nib finishes move to the cloud – is it the first?

"I'm not aware of anybody else"

nib finishes move to the cloud – is it the first?

Insurance News

By Daniel Wood

Health and travel fund nib Group has just announced the completion of its cloud migration. Seven data centres have now closed. According to a media release, 95% of the firm’s data and insurance systems are now with Amazon Web Services (AWS).

Is nib the first insurer of a significant size in Australia and New Zealand to finish its cloud journey?

With modesty, Brendan Mills (pictured above), nib Group CIO, compared this milestone to 2019 when his firm moved corporate health insurance business, GU Health, to AWS. nib said this was one of the earliest migrations of an insurance system of record (SOR) to the cloud in Australia.

“[Then] we weren’t necessarily looking for the sticker or the trophy,” he said. “I think you could probably say the same for this milestone.”

Jamie Simon, director of financial services for AWS, elaborated.

“In terms of customers we are working with, we see nib being very well progressed relative to peers in how far they’ve gone with the cloud migration,” he said. “Certainly, with all their existing data centres [closed and with their data in the cloud], I’m not aware of anybody else.”

What happened to that last 5%?

What about that missing 5% asked IB?

“The other 5% is a combination of other providers and SAS offerings,” said Mills. “It hasn’t been forgotten, it’s not sitting in a data centre somewhere.”

Big challenge: getting colleagues “excited”

During a roundtable discussion with journalists, Mills also detailed the challenges nib faced during a migration that has taken nearly 10 years.

“We’ve had moments where clearly it’s been quite difficult,” he said. “I think probably our biggest issue has been momentum and prioritisation.”

Mills said he would have liked the migration to have finished earlier but it was hard to get executive colleagues “excited about cloud migration,” even though they supported the move.

“It’s been quite methodical and, to some degree, rate limited in approach with a risk lens,” he said. “We’ve never used the cloud migration or the approach to infrastructure that underpins the business as a reason to not support the business growth [so] I think that’s why we’ve got to this point probably a little bit later than we wanted to.”

Regulatory hurdles needed jumping

The changing regulatory landscape was also a significant hurdle.

“We spent a lot of time with APRA [Australian Prudential Regulation Authority],” said Mills.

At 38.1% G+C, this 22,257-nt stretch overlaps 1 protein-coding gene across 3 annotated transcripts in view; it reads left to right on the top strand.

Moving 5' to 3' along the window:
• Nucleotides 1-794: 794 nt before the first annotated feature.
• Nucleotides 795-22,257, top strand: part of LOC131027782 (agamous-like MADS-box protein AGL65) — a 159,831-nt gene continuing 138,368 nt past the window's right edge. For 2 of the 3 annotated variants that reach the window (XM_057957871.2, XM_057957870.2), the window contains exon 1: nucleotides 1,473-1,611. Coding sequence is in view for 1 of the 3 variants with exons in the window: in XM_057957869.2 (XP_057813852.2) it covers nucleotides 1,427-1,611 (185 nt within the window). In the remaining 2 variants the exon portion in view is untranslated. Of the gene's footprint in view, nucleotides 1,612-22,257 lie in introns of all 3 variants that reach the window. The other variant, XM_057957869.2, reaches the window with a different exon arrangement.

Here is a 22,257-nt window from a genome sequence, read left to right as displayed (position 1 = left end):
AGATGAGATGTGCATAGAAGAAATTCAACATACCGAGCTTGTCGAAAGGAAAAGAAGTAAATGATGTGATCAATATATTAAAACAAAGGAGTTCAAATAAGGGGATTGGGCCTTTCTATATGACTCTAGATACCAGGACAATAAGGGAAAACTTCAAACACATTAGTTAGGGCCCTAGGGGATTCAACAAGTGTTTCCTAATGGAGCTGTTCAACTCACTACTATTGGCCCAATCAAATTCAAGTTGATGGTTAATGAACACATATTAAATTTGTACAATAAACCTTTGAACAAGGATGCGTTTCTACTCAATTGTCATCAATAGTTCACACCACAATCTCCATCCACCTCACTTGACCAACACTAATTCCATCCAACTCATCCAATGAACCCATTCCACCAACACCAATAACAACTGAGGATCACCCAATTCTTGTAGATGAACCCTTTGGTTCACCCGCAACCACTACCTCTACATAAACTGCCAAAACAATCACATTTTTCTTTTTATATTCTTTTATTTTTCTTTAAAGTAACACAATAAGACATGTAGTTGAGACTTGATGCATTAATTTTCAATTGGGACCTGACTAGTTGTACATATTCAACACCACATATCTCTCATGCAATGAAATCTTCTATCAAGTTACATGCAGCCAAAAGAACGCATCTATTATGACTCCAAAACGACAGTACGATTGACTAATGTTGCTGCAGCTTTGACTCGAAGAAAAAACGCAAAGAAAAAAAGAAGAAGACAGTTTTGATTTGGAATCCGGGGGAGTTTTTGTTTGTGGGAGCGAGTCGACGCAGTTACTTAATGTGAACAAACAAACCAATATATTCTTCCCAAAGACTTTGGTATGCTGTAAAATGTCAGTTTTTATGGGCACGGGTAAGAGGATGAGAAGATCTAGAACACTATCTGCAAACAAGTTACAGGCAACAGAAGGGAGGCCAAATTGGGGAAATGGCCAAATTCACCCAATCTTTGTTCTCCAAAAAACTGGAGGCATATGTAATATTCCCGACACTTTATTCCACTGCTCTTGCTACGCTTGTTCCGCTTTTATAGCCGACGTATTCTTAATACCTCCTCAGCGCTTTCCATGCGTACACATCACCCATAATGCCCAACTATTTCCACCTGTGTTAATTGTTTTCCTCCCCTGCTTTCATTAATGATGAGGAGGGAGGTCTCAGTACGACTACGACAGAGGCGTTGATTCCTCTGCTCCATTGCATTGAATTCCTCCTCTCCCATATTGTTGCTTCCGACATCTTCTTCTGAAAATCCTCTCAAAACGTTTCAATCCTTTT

This work wasn’t difficult, he said, but it was time consuming.

Inevitably, he suggested, on a project of this size over so many years, some things needed changing along the way because, for example, an application or product evolved.

Some updates and changes needed

The nearly 10-year time frame also meant some things needed updating or changing by the time they were ready.

“We’ve had to refactor applications that we may not have otherwise wanted to,” said Mills.

IB asked, given the sensitivity around health data, particularly after the cyberattack on Medibank Private in 2022, if there was something nib needed to see from AWS before it became so committed to cloud?

He said, from a security point of view, they are very confident in what they are doing.

“We work very closely, obviously, with the APRA guidance as well around that,” said Mills. “As we’ve looked to move these EIRs, or extreme inherent risk workloads, or systems of record, we go through an extra round, if you will, of due diligence to make sure that the highest standards are being applied to the capability both technically and from a process point of view.”

How will AI change the insurance industry?

One focus of the cloud migration, said the release, is facilitating and improving nib’s AI-powered voice and text chatbot called nibby. The release said this service has “adeptly managed” more than three million customer queries.

Mills was asked how he thinks AI will change the insurance industry?

He said there isn’t a financial or insurance sector that won’t be impacted.

“So I think very, very significantly,” said Mills. “I think organisations, us included, are working through, ‘how do we start to take models and move from proof of concept factory and then start to mature those and then scale them across the organisation?’”

The CIO said there’s “a huge cultural piece” that comes with AI.

“At the moment, there’s quite a lot of unknowns and a bit of fear around AI and what it means and I think part of what we’re looking at is how we embrace that aspect of it, as well as the technology aspect because I think one doesn’t go without the other,” said Mills.

How do you see the cloud? Is it the best place for insurers to store their systems and data? Please tell us your view below.


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